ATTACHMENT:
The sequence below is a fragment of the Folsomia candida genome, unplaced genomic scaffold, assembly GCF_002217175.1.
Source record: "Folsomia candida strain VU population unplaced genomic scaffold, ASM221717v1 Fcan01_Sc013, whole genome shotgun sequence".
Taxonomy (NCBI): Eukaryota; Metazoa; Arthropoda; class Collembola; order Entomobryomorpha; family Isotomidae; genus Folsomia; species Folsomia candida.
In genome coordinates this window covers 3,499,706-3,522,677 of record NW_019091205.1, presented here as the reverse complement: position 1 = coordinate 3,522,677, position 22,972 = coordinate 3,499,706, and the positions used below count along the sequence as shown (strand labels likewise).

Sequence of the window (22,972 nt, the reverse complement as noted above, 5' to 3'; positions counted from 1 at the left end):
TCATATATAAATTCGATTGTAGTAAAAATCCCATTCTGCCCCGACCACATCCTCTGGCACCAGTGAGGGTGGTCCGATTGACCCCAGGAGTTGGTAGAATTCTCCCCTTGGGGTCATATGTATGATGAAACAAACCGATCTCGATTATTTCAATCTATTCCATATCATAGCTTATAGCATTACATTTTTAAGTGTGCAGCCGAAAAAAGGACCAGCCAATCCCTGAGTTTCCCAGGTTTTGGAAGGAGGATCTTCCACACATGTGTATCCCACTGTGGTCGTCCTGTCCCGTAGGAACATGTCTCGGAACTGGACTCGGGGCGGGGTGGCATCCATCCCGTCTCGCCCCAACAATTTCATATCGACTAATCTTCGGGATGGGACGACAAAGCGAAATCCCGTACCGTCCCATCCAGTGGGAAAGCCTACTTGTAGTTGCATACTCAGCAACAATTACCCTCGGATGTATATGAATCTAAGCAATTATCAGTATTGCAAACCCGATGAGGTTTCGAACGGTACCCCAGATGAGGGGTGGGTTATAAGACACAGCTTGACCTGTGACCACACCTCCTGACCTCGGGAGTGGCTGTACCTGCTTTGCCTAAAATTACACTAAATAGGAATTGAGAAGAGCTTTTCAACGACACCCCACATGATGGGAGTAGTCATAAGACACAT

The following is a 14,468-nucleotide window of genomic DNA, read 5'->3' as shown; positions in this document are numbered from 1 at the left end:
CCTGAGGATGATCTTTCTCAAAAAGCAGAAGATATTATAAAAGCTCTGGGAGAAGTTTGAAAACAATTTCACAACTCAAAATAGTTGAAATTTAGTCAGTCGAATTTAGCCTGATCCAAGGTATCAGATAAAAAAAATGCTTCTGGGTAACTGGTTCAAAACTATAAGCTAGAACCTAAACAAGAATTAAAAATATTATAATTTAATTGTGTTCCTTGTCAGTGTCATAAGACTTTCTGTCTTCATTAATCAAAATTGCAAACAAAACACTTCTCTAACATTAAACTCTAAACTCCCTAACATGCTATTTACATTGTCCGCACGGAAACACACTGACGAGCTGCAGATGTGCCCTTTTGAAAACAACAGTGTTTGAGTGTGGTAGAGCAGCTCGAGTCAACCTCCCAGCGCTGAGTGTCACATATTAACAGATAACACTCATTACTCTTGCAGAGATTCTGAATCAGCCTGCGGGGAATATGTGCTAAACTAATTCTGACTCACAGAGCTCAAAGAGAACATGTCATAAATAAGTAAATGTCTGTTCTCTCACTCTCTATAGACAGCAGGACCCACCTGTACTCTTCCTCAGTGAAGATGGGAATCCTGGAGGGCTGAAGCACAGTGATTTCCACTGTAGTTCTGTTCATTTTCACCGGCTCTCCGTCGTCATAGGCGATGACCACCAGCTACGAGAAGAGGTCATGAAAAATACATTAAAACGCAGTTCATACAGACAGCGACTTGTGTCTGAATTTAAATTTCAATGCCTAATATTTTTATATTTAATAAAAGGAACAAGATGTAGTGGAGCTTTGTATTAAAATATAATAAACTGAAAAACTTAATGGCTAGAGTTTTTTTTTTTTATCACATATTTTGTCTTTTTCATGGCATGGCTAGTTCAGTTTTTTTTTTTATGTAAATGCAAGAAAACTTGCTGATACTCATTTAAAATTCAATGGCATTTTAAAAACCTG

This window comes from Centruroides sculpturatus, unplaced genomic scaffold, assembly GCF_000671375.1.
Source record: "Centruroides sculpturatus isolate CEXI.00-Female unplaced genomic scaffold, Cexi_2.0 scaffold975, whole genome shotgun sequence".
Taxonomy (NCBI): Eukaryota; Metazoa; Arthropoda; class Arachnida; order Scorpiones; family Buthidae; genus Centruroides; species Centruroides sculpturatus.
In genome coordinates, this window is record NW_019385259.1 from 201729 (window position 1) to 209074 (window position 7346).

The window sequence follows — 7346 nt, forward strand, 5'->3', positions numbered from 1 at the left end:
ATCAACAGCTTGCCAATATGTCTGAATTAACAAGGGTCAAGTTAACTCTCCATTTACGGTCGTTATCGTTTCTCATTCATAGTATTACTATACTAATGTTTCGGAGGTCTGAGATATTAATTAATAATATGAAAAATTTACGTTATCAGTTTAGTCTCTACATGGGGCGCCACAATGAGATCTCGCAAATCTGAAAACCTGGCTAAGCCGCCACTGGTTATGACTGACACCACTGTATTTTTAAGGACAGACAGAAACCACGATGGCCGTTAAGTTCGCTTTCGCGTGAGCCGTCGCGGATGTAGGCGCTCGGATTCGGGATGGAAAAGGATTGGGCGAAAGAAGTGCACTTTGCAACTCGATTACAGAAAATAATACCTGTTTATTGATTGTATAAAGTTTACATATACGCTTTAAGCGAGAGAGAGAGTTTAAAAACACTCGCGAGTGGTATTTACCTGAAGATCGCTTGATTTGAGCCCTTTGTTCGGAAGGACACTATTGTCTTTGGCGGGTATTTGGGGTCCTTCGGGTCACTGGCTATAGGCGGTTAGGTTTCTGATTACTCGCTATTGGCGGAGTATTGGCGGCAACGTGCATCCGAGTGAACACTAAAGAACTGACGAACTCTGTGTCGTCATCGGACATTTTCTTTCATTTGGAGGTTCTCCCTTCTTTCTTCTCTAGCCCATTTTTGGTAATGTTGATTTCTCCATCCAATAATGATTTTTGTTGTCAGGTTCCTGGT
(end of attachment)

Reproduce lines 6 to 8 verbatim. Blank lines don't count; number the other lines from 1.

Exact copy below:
TCATATATAAATTCGATTGTAGTAAAAATCCCATTCTGCCCCGACCACATCCTCTGGCACCAGTGAGGGTGGTCCGATTGACCCCAGGAGTTGGTAGAATTCTCCCCTTGGGGTCATATGTATGATGAAACAAACCGATCTCGATTATTTCAATCTATTCCATATCATAGCTTATAGCATTACATTTTTAAGTGTGCAGCCGAAAAAAGGACCAGCCAATCCCTGAGTTTCCCAGGTTTTGGAAGGAGGATCTTCCACACATGTGTATCCCACTGTGGTCGTCCTGTCCCGTAGGAACATGTCTCGGAACTGGACTCGGGGCGGGGTGGCATCCATCCCGTCTCGCCCCAACAATTTCATATCGACTAATCTTCGGGATGGGACGACAAAGCGAAATCCCGTACCGTCCCATCCAGTGGGAAAGCCTACTTGTAGTTGCATACTCAGCAACAATTACCCTCGGATGTATATGAATCTAAGCAATTATCAGTATTGCAAACCCGATGAGGTTTCGAACGGTACCCCAGATGAGGGGTGGGTTATAAGACACAGCTTGACCTGTGACCACACCTCCTGACCTCGGGAGTGGCTGTACCTGCTTTGCCTAAAATTACACTAAATAGGAATTGAGAAGAGCTTTTCAACGACACCCCACATGATGGGAGTAGTCATAAGACACAT

The following is a 14,468-nucleotide window of genomic DNA, read 5'->3' as shown; positions in this document are numbered from 1 at the left end:
CCTGAGGATGATCTTTCTCAAAAAGCAGAAGATATTATAAAAGCTCTGGGAGAAGTTTGAAAACAATTTCACAACTCAAAATAGTTGAAATTTAGTCAGTCGAATTTAGCCTGATCCAAGGTATCAGATAAAAAAAATGCTTCTGGGTAACTGGTTCAAAACTATAAGCTAGAACCTAAACAAGAATTAAAAATATTATAATTTAATTGTGTTCCTTGTCAGTGTCATAAGACTTTCTGTCTTCATTAATCAAAATTGCAAACAAAACACTTCTCTAACATTAAACTCTAAACTCCCTAACATGCTATTTACATTGTCCGCACGGAAACACACTGACGAGCTGCAGATGTGCCCTTTTGAAAACAACAGTGTTTGAGTGTGGTAGAGCAGCTCGAGTCAACCTCCCAGCGCTGAGTGTCACATATTAACAGATAACACTCATTACTCTTGCAGAGATTCTGAATCAGCCTGCGGGGAATATGTGCTAAACTAATTCTGACTCACAGAGCTCAAAGAGAACATGTCATAAATAAGTAAATGTCTGTTCTCTCACTCTCTATAGACAGCAGGACCCACCTGTACTCTTCCTCAGTGAAGATGGGAATCCTGGAGGGCTGAAGCACAGTGATTTCCACTGTAGTTCTGTTCATTTTCACCGGCTCTCCGTCGTCATAGGCGATGACCACCAGCTACGAGAAGAGGTCATGAAAAATACATTAAAACGCAGTTCATACAGACAGCGACTTGTGTCTGAATTTAAATTTCAATGCCTAATATTTTTATATTTAATAAAAGGAACAAGATGTAGTGGAGCTTTGTATTAAAATATAATAAACTGAAAAACTTAATGGCTAGAGTTTTTTTTTTTTATCACATATTTTGTCTTTTTCATGGCATGGCTAGTTCAGTTTTTTTTTTTATGTAAATGCAAGAAAACTTGCTGATACTCATTTAAAATTCAATGGCATTTTAAAAACCTG